November 16, 2004
Carnegie Mellon University officials signed an agreement November 17 at 2:30 p.m. in the University Center with high-ranking Korean officials to create a new collaborative research lab for the study and development of leading-edge security technologies.
Officials from the Korea Information Security Agency (KISA) have pledged $6 million over the next three years to establish CyLab Korea at Carnegie Mellon. KISA will also establish CyLab Korea in Seoul, Korea, with more than 10 research staff members. Both sites will work together on research projects and develop new technologies and paradigms that will usher in an era of more secure computers, networks and communications systems.
The Korea Information Security Agency was established in 1996 to create a safe and reliable information distribution environment by reacting effectively to a variety of electronic infringement and intrusions. KISA is a center of excellence responsible for the computer network security of commercial information technology infrastructure that covers nearly 90 percent of the entire infrastructure of information technology in the Republic of Korea (South Korea).
"This unprecedented international initiative represents the important first step in CyLab's innovative international strategy," said Pradeep Khosla, dean of Carnegie Mellon's College of Engineering and founding co-director of CyLab, a university-wide, multidisciplinary initiative to advance research and education in trustworthy computing.
"That strategy recognizes the need for international partnerships to successfully protect our information infrastructure and the critical physical infrastructures that depend on it. As global economies become more digital and global supply chains more integrated, our economic interests can be jeopardized," Khosla said.
"The main thrust of this agreement is to continue to work with our Korean colleagues to develop a next generation intelligent system that will develop ways to monitor, detect and prevent the sabotage of data and networks by viruses, worms and malicious attacks," said Hyong Kim, Perkins Professor of ECE at Carnegie Mellon and director of CyLab Korea.
The global business community estimates that network attacks and a flood of annoying spam accounts for 45 percent of worker downtime and costs companies more than $150 billion a year.
"This important collaboration with Carnegie Mellon will provide a more secure digital environment for Korea and increase our capabilities in today's competitive information technology market," said Hong-Sub Lee, president of KISA, an agency of Korea's Ministry of Information and Communication (MIC).
Carnegie Mellon Provost Mark Kamlet said the new collaborative agreement underscores the university's growing leadership in the area of Internet security research.
"We have more than 200 faculty, students and staff from six departments working at Carnegie Mellon's CyLab to develop and deploy self-healing computer networks and create cyber-awareness at all levels," Kamlet said.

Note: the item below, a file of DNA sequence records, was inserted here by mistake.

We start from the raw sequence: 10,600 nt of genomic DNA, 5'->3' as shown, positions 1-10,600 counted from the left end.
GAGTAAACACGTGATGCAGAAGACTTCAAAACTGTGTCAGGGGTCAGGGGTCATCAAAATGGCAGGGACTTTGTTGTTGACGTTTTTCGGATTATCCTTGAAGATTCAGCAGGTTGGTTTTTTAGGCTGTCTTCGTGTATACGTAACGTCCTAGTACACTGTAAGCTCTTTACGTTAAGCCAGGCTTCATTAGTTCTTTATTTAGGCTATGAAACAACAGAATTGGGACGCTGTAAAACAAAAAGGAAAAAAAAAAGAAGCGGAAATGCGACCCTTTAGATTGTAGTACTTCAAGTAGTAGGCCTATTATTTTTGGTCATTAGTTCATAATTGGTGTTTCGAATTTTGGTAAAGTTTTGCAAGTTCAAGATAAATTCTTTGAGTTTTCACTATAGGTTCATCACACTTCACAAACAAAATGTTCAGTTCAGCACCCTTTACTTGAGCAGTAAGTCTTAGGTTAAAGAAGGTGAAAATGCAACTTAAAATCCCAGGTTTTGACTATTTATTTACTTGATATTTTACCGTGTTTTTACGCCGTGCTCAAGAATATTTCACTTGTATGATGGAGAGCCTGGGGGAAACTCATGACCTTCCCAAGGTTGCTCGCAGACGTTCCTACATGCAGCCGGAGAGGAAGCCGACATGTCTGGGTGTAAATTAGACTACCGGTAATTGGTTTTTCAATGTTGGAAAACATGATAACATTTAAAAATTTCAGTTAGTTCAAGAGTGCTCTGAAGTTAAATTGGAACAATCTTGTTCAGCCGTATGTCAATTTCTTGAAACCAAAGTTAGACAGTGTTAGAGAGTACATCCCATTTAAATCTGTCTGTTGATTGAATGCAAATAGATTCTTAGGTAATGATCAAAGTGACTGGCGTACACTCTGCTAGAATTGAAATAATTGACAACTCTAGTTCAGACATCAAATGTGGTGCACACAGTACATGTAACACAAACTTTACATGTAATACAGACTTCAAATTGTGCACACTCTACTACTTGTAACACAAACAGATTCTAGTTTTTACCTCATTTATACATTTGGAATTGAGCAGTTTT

The Korean delegation also will be briefed on a variety of CyLab research projects ranging from development of a new password identification system to self-securing devices that erect their own security perimeters and defend their own critical resources.
About Carnegie Mellon's CyLab: Carnegie Mellon's CyLab is a university-wide, multidisciplinary initiative that builds on more than two decades of Carnegie Mellon's leadership in information technology and involves more than 200 faculty, students and staff from six departments and three colleges within Carnegie Mellon. CyLab's comprehensive research program spans technology, management and policy issues. CyLab offers professional master's degree programs in networking and security through the Information Networking Institute, the education arm of CyLab, and a cache of executive education programs. CyLab also participates in the Federal Cyber Service Scholarship for Service (SFS) program for graduate information security education and offers an education and research capacity building for faculty and members of minority serving institutions. Carnegie Mellon has been designated as a Center of Academic Excellence by the National Security Agency.
About Korea Information Security Agency: The Korea Information Security Agency (KISA) was established in 1996 to create a safe and reliable information distribution environment by reacting effectively to a variety of electronic infringement and intrusions. KISA has devoted itself to enhancing the security and reliability of electronic transactions by developing and supplying cryptographic algorithms, including SEED and KCDSA. In addition, KISA has led the development of information security in Korea through the information technology security system evaluation, information security education and public awareness campaign and information security, policy and legislative framework research. KISA is a center of excellence responsible for the computer and network security of commercial information technology infrastructure that covers nearly 90 percent of the entire information technology infrastructures in the Republic of Korea (South Korea).